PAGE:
Websites should never be built purely to appeal to search engines, but SEO should always be factored in from the very start of planning a new site. While this may seem obvious to some, it rarely happens for one simple reason - Search Engine Optimisation sits in the marketing department and not with IT. As a result, the SEO team is often notified about a new website when marketing plans are started for it, rather than when the site design and architecture planning take place.
The SEO strategy to promote the website then has to change, and the website goes from a beautiful lesson in SEO best practice, into a firefighting exercise. Rather than mapping out the perfect website structure to prevent duplication and give a website the best possible chance of succeeding, consultants have to resort to blocking parts of the new site from search engines and forcing SEO elements into a rigid structure.
As an example; back in 2009, we were asked to oversee the SEO task of migrating the UK's largest insurer to a new domain and brand name. All was going well; we had even gained a double listing at the top of the lucrative [car insurance] search result on Google, until Googlebot realised that the sites were the same. The client was delighted, but our happiness was muted by an essential SEO failing - the client had used two different domains for their corporate and marketing site.
It meant that all of the authoritative links from the London Stock Exchange, global news sites and insurance industry publications, pointed to the .com domain, while all of the revenue generating insurance products sat on a .co.uk domain. Any SEO consultant worth one's salt would be yelling at them to use one domain, and place the UK marketing site in a subfolder under the .com domain, but it was too late at pitch stage to really do what needed to be done, let alone by the time the contracts were signed weeks later.
The value of a link to your website can be calculated by the average time it takes to persuade another site to link to you or to write content for that site, multiplied by the cost of that link acquirer's time and the authority of the linking website. The value of the links into the insurer's .com website would reach into seven figures, and the .co.uk website was relying mostly on the old redirected brand domains to rank in Google.
What's more, the .com website competed against the .co.uk website for brand keyword searches, sending potential insurance customers to the investment and Corporate Social Responsibility content instead. All of this could have been prevented, with cost savings made, by introducing SEO at the start of the conversation and not near the end of the project.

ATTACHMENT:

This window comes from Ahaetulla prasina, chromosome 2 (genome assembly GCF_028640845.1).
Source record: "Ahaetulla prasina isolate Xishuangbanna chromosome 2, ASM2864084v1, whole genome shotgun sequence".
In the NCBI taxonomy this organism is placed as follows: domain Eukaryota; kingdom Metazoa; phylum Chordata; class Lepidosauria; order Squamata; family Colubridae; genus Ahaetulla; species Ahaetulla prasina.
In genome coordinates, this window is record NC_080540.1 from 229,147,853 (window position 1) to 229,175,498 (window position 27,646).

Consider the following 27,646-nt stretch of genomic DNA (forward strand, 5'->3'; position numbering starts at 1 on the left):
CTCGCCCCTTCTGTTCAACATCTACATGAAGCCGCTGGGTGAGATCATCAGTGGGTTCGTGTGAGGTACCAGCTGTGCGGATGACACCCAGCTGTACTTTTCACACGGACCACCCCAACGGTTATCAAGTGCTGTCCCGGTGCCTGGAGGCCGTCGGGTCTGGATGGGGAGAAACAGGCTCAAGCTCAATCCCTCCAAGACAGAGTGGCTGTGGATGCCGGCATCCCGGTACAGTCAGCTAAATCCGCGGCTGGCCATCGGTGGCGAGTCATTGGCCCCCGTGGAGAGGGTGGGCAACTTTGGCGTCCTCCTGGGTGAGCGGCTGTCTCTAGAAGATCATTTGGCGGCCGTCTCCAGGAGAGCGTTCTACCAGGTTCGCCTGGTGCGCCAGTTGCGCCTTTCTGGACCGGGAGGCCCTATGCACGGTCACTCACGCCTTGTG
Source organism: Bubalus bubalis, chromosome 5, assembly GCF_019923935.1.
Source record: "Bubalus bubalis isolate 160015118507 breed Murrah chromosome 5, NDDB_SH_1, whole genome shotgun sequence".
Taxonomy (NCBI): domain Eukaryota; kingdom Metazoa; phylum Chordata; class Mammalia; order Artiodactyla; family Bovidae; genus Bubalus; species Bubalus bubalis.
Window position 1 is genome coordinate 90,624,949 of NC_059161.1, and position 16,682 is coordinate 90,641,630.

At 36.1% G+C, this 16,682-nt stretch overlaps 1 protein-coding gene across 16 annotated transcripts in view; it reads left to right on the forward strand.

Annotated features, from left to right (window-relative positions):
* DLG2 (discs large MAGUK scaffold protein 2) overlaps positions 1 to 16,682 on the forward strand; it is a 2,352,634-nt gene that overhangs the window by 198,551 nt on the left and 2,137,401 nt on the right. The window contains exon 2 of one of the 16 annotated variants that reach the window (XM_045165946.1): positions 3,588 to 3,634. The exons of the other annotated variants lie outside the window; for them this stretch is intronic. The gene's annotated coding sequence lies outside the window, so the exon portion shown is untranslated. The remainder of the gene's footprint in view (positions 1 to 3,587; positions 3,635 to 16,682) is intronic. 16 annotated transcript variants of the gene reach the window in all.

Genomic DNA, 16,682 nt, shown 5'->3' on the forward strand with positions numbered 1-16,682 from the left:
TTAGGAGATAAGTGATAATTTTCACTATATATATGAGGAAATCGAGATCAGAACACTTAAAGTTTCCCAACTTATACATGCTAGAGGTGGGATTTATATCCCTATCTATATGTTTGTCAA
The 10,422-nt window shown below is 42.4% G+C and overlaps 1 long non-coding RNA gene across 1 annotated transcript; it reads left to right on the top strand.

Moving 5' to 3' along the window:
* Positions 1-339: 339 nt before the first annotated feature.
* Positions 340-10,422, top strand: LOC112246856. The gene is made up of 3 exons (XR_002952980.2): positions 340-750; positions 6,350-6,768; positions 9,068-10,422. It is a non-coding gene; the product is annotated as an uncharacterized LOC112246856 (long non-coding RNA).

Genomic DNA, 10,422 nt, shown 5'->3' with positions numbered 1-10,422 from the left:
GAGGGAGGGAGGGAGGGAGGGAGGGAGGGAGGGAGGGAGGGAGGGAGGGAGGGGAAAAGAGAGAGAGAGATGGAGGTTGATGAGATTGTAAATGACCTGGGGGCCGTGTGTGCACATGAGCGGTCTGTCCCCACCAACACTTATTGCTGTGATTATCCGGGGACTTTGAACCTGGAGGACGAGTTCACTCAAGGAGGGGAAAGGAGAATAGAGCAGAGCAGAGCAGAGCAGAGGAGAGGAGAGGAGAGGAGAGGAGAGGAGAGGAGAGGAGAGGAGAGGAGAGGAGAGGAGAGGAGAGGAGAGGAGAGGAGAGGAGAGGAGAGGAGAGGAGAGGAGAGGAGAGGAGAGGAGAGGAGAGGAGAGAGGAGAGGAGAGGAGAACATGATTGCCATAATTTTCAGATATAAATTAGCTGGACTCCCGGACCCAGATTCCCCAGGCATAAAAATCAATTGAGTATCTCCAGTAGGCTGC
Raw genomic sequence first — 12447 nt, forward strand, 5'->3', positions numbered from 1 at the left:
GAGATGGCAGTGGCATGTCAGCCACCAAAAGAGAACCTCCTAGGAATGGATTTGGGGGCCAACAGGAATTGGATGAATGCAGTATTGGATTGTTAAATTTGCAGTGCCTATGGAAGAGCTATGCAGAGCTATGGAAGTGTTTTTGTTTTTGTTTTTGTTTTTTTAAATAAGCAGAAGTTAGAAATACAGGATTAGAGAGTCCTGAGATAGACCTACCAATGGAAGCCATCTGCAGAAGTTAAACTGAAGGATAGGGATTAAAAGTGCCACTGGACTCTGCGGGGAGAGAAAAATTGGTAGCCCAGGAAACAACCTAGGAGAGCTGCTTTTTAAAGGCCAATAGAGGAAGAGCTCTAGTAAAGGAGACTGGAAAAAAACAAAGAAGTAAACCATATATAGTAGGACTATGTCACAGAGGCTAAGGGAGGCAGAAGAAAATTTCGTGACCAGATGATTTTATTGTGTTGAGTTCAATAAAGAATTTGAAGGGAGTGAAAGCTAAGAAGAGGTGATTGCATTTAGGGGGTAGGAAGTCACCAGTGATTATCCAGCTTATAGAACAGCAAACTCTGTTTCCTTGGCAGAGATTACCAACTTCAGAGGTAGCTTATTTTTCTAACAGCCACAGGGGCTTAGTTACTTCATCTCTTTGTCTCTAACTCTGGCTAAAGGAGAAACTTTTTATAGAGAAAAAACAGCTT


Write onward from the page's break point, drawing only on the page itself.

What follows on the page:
Therefore, there's a strong argument for SEO to be split into two separate and yet symbiotic services - Technical SEO and Competitive SEO.
Technical SEO would sit within the IT team and implement best practice recommendations to the website structure and code - as well as involve themselves in any major website changes from the very start. Their KPIs would focus on the indexability and findability of the client's website.
Competitive SEO would sit within the marketing team, who would be tasked with driving more authority and traffic into the website. It would have more traditional KPIs focussing on organic search referrals, sales and the cost per conversion.
For those of you who have attended a search or digital marketing conference recently, you may feel that the speaker presentations no longer offer the same in depth technical analysis needed to generate insight over the last few years. SEO is no less innovative, fresh or technical than it has been in the past. What’s happened is that SEO marketers with a marketing background are expected to tackle very technical topics. Their skillset lies with the promotional and competitive areas of SEO rather than in technical implementation and understanding.
If you can't understand and adapt the source code of a CMS, manage a web server without a manual, write an HTML page in just a text editor without prompts or use complex regular expressions, you shouldn't be expected to work in or talk about Technical SEO. In the same light, if you ask a Technical SEO how to get a thousand new links for a website, they'll most likely look for an automated way to do it which Google would eventually penalise, rather than create an innovative marketing campaign that brings those links in organically.
By splitting up these responsibilities with independent KPIs and points of contact within a company, SEO can be influential at every stage of a website's life cycle. In return, the client's website will see the maximum possible exposure, visibility and fully benefit from one of the cheapest and highest converting traffic sources available. So next time you put your SEO campaign out to tender, look for an agency offering both a marketing and a technical genius on your account and give them different points of contact within your company, based on their individual skills.
By Rob Kerry, chief strategy officer at Ayima
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